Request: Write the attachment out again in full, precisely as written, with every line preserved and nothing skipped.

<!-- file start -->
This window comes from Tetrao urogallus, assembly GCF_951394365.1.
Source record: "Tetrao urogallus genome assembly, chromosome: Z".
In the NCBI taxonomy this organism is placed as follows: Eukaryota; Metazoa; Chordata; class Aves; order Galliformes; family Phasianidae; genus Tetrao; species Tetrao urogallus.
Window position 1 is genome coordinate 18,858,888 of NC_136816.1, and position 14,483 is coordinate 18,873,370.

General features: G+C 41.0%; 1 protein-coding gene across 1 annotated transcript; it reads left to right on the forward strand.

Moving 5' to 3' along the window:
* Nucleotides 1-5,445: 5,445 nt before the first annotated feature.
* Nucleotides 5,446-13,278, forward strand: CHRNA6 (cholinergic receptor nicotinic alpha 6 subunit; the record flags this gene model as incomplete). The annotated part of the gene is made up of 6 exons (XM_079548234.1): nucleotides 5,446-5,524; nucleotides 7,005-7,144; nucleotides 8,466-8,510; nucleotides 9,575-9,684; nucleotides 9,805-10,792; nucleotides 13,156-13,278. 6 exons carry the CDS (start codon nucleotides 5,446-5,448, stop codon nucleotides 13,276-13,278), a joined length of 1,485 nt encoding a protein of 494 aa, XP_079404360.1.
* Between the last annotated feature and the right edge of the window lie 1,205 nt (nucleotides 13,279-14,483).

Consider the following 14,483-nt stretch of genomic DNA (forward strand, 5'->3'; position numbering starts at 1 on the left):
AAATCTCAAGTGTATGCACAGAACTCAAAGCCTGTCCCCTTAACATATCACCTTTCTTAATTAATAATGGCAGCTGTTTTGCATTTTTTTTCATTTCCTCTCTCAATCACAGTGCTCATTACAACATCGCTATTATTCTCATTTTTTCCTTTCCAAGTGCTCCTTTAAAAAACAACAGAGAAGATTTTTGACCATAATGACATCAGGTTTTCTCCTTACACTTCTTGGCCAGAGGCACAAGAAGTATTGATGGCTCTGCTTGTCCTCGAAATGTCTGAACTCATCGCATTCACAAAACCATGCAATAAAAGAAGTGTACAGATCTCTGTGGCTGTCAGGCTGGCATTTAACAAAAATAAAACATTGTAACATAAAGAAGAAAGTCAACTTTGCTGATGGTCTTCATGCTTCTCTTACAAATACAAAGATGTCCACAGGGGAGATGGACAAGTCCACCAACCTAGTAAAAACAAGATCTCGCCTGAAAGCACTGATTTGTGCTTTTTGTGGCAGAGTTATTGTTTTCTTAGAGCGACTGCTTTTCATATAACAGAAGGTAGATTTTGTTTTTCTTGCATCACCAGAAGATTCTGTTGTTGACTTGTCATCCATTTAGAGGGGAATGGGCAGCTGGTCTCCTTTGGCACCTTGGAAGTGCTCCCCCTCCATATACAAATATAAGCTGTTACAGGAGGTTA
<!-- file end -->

This window comes from Tetrao urogallus, assembly GCF_951394365.1.
Source record: "Tetrao urogallus genome assembly, chromosome: Z".
In the NCBI taxonomy this organism is placed as follows: Eukaryota; Metazoa; Chordata; class Aves; order Galliformes; family Phasianidae; genus Tetrao; species Tetrao urogallus.
Window position 1 is genome coordinate 18,858,888 of NC_136816.1, and position 14,483 is coordinate 18,873,370.

General features: G+C 41.0%; 1 protein-coding gene across 1 annotated transcript; it reads left to right on the forward strand.

Moving 5' to 3' along the window:
* Nucleotides 1-5,445: 5,445 nt before the first annotated feature.
* Nucleotides 5,446-13,278, forward strand: CHRNA6 (cholinergic receptor nicotinic alpha 6 subunit; the record flags this gene model as incomplete). The annotated part of the gene is made up of 6 exons (XM_079548234.1): nucleotides 5,446-5,524; nucleotides 7,005-7,144; nucleotides 8,466-8,510; nucleotides 9,575-9,684; nucleotides 9,805-10,792; nucleotides 13,156-13,278. 6 exons carry the CDS (start codon nucleotides 5,446-5,448, stop codon nucleotides 13,276-13,278), a joined length of 1,485 nt encoding a protein of 494 aa, XP_079404360.1.
* Between the last annotated feature and the right edge of the window lie 1,205 nt (nucleotides 13,279-14,483).

Consider the following 14,483-nt stretch of genomic DNA (forward strand, 5'->3'; position numbering starts at 1 on the left):
AAATCTCAAGTGTATGCACAGAACTCAAAGCCTGTCCCCTTAACATATCACCTTTCTTAATTAATAATGGCAGCTGTTTTGCATTTTTTTTCATTTCCTCTCTCAATCACAGTGCTCATTACAACATCGCTATTATTCTCATTTTTTCCTTTCCAAGTGCTCCTTTAAAAAACAACAGAGAAGATTTTTGACCATAATGACATCAGGTTTTCTCCTTACACTTCTTGGCCAGAGGCACAAGAAGTATTGATGGCTCTGCTTGTCCTCGAAATGTCTGAACTCATCGCATTCACAAAACCATGCAATAAAAGAAGTGTACAGATCTCTGTGGCTGTCAGGCTGGCATTTAACAAAAATAAAACATTGTAACATAAAGAAGAAAGTCAACTTTGCTGATGGTCTTCATGCTTCTCTTACAAATACAAAGATGTCCACAGGGGAGATGGACAAGTCCACCAACCTAGTAAAAACAAGATCTCGCCTGAAAGCACTGATTTGTGCTTTTTGTGGCAGAGTTATTGTTTTCTTAGAGCGACTGCTTTTCATATAACAGAAGGTAGATTTTGTTTTTCTTGCATCACCAGAAGATTCTGTTGTTGACTTGTCATCCATTTAGAGGGGAATGGGCAGCTGGTCTCCTTTGGCACCTTGGAAGTGCTCCCCCTCCATATACAAATATAAGCTGTTACAGGAGGTTA